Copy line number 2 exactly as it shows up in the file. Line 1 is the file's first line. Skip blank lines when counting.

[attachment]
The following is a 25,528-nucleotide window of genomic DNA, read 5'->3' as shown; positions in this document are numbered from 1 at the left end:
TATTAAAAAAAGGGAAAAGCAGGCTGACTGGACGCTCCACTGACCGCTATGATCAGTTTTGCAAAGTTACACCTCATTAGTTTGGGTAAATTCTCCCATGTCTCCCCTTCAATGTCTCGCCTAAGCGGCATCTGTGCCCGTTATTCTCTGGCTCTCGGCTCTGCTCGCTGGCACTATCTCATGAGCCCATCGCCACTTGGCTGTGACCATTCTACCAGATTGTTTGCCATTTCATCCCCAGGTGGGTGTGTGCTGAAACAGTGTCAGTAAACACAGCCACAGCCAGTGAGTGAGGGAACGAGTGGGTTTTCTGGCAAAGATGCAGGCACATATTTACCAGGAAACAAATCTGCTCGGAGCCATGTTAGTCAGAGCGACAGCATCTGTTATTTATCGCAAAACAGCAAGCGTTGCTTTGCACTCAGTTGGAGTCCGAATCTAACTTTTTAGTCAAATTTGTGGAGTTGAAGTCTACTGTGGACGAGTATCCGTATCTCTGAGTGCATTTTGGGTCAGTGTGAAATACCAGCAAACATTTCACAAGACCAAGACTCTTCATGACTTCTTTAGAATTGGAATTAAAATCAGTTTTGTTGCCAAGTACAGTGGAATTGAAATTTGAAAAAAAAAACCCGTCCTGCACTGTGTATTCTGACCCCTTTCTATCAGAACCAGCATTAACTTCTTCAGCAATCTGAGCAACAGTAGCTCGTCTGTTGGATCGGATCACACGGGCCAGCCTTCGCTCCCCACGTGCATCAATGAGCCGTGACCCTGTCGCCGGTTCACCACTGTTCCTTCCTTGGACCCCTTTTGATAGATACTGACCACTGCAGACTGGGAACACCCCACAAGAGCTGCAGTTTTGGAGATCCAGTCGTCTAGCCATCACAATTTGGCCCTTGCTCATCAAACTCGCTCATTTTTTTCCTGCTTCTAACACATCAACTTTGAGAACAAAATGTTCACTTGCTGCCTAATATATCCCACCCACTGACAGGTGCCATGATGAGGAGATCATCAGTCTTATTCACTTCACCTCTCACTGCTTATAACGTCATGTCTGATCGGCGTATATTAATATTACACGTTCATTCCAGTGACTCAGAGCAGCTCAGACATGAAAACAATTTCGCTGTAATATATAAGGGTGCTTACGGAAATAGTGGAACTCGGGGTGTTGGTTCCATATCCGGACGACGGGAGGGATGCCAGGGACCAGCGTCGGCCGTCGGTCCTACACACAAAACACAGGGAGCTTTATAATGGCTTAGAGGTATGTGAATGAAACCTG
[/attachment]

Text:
TATTAAAAAAAGGGAAAAGCAGGCTGACTGGACGCTCCACTGACCGCTATGATCAGTTTTGCAAAGTTACACCTCATTAGTTTGGGTAAATTCTCCCATGTCTCCCCTTCAATGTCTCGCCTAAGCGGCATCTGTGCCCGTTATTCTCTGGCTCTCGGCTCTGCTCGCTGGCACTATCTCATGAGCCCATCGCCACTTGGCTGTGACCATTCTACCAGATTGTTTGCCATTTCATCCCCAGGTGGGTGTGTGCTGAAACAGTGTCAGTAAACACAGCCACAGCCAGTGAGTGAGGGAACGAGTGGGTTTTCTGGCAAAGATGCAGGCACATATTTACCAGGAAACAAATCTGCTCGGAGCCATGTTAGTCAGAGCGACAGCATCTGTTATTTATCGCAAAACAGCAAGCGTTGCTTTGCACTCAGTTGGAGTCCGAATCTAACTTTTTAGTCAAATTTGTGGAGTTGAAGTCTACTGTGGACGAGTATCCGTATCTCTGAGTGCATTTTGGGTCAGTGTGAAATACCAGCAAACATTTCACAAGACCAAGACTCTTCATGACTTCTTTAGAATTGGAATTAAAATCAGTTTTGTTGCCAAGTACAGTGGAATTGAAATTTGAAAAAAAAAACCCGTCCTGCACTGTGTATTCTGACCCCTTTCTATCAGAACCAGCATTAACTTCTTCAGCAATCTGAGCAACAGTAGCTCGTCTGTTGGATCGGATCACACGGGCCAGCCTTCGCTCCCCACGTGCATCAATGAGCCGTGACCCTGTCGCCGGTTCACCACTGTTCCTTCCTTGGACCCCTTTTGATAGATACTGACCACTGCAGACTGGGAACACCCCACAAGAGCTGCAGTTTTGGAGATCCAGTCGTCTAGCCATCACAATTTGGCCCTTGCTCATCAAACTCGCTCATTTTTTTCCTGCTTCTAACACATCAACTTTGAGAACAAAATGTTCACTTGCTGCCTAATATATCCCACCCACTGACAGGTGCCATGATGAGGAGATCATCAGTCTTATTCACTTCACCTCTCACTGCTTATAACGTCATGTCTGATCGGCGTATATTAATATTACACGTTCATTCCAGTGACTCAGAGCAGCTCAGACATGAAAACAATTTCGCTGTAATATATAAGGGTGCTTACGGAAATAGTGGAACTCGGGGTGTTGGTTCCATATCCGGACGACGGGAGGGATGCCAGGGACCAGCGTCGGCCGTCGGTCCTACACACAAAACACAGGGAGCTTTATAATGGCTTAGAGGTATGTGAATGAAACCTG